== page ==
The editorial board at The Rapid City Journal (South Dakota) opined on Friday that, “No doubt, farm-state Republicans like Sen. John Thune will have their work cut out for them in getting Bush to sign what he sees as a bloated farm bill. Thune is hopeful that the newly- appointed Secretary of Agriculture Ed Schafer, himself a North Dakotan who had supported a permanent disaster title in the bill, will be helpful in that process.
“But no one can take the farm bill fight to the White House until Congress produces a final bill in a conference committee.
“More than a month into 2008, that has yet to happen. Thune calls it ‘inexcusable’ and blames the Democratic leadership in both houses for the farm bill standstill. Rep. Stephanie Herseth Sandlin and Sen. Tim Johnson have also expressed frustration at the lack of progress.”
The editorial concluded by saying, “There is no excuse for not having tackled the farm bill conference committee, working out the few differences that exist between the House and Senate versions and, at the very least, giving Secretary Schafer something he can at least try to sell to his new boss.
“There is, after all, no chance of convincing President Bush to sign a bill that has not even gotten out of conference committee.”
In an Op-Ed posted on Saturday at The Billings Gazette Online (Montana), American Farm Bureau President Bob Stallman stated that, “After a great amount of deliberation, both bodies of Congress – representing the wishes of the American populace – have passed Farm Bill legislation. Immediate conference and passage of an agreement continues to be the highest legislative priority for Farm Bureau members.”
Later, Mr. Stallman noted that, “The word ‘extension’ continues to roll off the tongues of some folks who don’t understand the severity of the situation. It’s a little too late in the game and nonsensical to chuck all that’s been done in crafting both pieces of farm legislation and go off on a new path.
“A one- or two-year extension of the current Farm Bill will not provide important, long-term certainty that is critical to farm and ranch families. It would only further erode the budget for farm programs, making it even more difficult in the future to write a bill with a meaningful safety net for America’s farmers and ranchers.”
“Extension is not the answer. Nor is it a solution to continue to sit on viable, well-thought-out, already crafted legislation. America’s farmers and ranchers are urging the House and Senate to come to agreement on a final piece of legislation and the president to sign it into law. We can’t afford to play politics any longer.”
Other news items have provided a bit more focus on the role that the new Secretary of Agriculture is playing in the Farm bill process.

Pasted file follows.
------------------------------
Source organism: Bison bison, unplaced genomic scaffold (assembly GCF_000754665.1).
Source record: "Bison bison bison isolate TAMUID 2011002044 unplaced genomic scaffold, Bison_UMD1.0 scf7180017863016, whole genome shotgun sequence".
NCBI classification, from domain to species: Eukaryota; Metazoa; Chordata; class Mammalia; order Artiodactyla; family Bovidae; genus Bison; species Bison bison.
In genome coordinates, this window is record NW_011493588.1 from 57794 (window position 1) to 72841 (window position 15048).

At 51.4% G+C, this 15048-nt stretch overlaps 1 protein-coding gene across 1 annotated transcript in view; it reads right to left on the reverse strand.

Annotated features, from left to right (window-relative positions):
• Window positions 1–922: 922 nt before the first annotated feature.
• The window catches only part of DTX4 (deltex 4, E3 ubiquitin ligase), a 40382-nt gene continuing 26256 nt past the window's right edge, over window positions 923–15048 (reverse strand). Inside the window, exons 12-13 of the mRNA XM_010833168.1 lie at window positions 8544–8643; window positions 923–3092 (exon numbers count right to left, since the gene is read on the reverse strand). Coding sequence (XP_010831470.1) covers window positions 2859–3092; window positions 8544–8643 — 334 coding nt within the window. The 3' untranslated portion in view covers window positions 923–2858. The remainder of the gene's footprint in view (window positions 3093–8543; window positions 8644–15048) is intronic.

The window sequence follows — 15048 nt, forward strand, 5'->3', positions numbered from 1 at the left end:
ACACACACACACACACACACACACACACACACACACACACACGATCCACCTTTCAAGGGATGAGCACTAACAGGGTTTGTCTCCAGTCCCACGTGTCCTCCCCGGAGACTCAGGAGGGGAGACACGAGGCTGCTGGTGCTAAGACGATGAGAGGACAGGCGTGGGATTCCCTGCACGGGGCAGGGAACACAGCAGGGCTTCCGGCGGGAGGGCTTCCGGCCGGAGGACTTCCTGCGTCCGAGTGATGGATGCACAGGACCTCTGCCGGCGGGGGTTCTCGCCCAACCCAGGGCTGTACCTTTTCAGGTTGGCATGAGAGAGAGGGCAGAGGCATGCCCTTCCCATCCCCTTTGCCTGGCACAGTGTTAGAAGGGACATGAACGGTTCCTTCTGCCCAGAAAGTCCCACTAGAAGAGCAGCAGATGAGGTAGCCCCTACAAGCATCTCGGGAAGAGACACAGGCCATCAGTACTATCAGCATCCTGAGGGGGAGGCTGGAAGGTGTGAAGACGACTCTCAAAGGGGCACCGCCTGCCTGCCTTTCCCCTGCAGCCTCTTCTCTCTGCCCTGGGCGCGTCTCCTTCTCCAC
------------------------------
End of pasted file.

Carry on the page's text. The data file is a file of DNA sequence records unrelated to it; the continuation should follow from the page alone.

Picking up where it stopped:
Ted Shelsby noted yesterday at the Baltimore Sun Online that, “[Secretary of Agriculture Ed Schafer] says he learned firsthand about agriculture by helping out with farm chores and tinkering with engines.
“His new job thrusts him into the deadlocked negotiations with Congress over a new farm bill that will set federal agriculture policy for the next five years.”
And Jerry Hagstrom, writing today at AgWeek.com, reported that, “When Agriculture Secretary Ed Schafer, a former Republican governor of North Dakota, met with reporters for the first time after making an introductory speech to Agriculture Department staff, he said that another former governor who had served as a Cabinet officer had told him, ‘One of the things that will be difficult is to remember that you have a boss.’
“Schafer already has learned the other former governor was right.”
The article noted that, “During the same session with reporters, Schafer said he was planning to meet with sugar growers willing to listen to a proposal to add a provision to the farm bill to change U.S. law so that U.S. and Mexican sugar growers could proceed with their joint plan to limit sugar trade between the United States and Mexico and keep prices high. Under the rules of the North American Free Trade Agreement, the movement of sugar between the two countries was supposed to become totally free Jan. 1.
“‘If producers in two countries can agree on an approach, that’s better than two governments’ trying to manage the situation, Schafer said. He added, ‘Trade is all about the producer and providing opportunities and opening markets. Producers have a strong say and hand in that.’”
Mr. Hagstrom indicated that, “Early on Jan. 31, Informa Economics, which publishes an agricultural newsletter, reported that Schafer had said his earlier comments were ‘personal opinion.’